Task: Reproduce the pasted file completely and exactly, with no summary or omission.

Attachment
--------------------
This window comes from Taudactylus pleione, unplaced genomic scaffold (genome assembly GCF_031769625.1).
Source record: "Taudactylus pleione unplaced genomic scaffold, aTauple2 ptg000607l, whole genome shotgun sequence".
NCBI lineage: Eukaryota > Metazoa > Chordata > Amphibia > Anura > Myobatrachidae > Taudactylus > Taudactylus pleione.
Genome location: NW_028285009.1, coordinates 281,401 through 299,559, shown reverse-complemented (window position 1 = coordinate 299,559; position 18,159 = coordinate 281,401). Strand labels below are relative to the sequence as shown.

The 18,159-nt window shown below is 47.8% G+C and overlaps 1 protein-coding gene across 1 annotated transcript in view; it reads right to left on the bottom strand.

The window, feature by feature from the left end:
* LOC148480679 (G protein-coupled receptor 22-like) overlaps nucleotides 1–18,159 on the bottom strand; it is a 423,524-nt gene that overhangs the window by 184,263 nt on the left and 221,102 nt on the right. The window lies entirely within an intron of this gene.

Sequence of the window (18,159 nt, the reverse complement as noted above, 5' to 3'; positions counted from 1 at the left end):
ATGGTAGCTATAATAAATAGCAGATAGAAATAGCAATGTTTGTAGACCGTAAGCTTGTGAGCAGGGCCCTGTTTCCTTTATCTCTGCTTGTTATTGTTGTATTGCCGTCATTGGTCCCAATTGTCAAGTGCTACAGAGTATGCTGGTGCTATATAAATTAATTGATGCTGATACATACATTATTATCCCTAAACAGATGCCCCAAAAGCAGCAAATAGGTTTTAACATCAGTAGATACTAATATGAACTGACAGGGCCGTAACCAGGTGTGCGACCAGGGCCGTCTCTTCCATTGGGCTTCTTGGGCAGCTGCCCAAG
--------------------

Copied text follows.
This window comes from Taudactylus pleione, unplaced genomic scaffold (genome assembly GCF_031769625.1).
Source record: "Taudactylus pleione unplaced genomic scaffold, aTauple2 ptg000607l, whole genome shotgun sequence".
NCBI lineage: Eukaryota > Metazoa > Chordata > Amphibia > Anura > Myobatrachidae > Taudactylus > Taudactylus pleione.
Genome location: NW_028285009.1, coordinates 281,401 through 299,559, shown reverse-complemented (window position 1 = coordinate 299,559; position 18,159 = coordinate 281,401). Strand labels below are relative to the sequence as shown.

The 18,159-nt window shown below is 47.8% G+C and overlaps 1 protein-coding gene across 1 annotated transcript in view; it reads right to left on the bottom strand.

The window, feature by feature from the left end:
* LOC148480679 (G protein-coupled receptor 22-like) overlaps nucleotides 1–18,159 on the bottom strand; it is a 423,524-nt gene that overhangs the window by 184,263 nt on the left and 221,102 nt on the right. The window lies entirely within an intron of this gene.

Sequence of the window (18,159 nt, the reverse complement as noted above, 5' to 3'; positions counted from 1 at the left end):
ATGGTAGCTATAATAAATAGCAGATAGAAATAGCAATGTTTGTAGACCGTAAGCTTGTGAGCAGGGCCCTGTTTCCTTTATCTCTGCTTGTTATTGTTGTATTGCCGTCATTGGTCCCAATTGTCAAGTGCTACAGAGTATGCTGGTGCTATATAAATTAATTGATGCTGATACATACATTATTATCCCTAAACAGATGCCCCAAAAGCAGCAAATAGGTTTTAACATCAGTAGATACTAATATGAACTGACAGGGCCGTAACCAGGTGTGCGACCAGGGCCGTCTCTTCCATTGGGCTTCTTGGGCAGCTGCCCAAG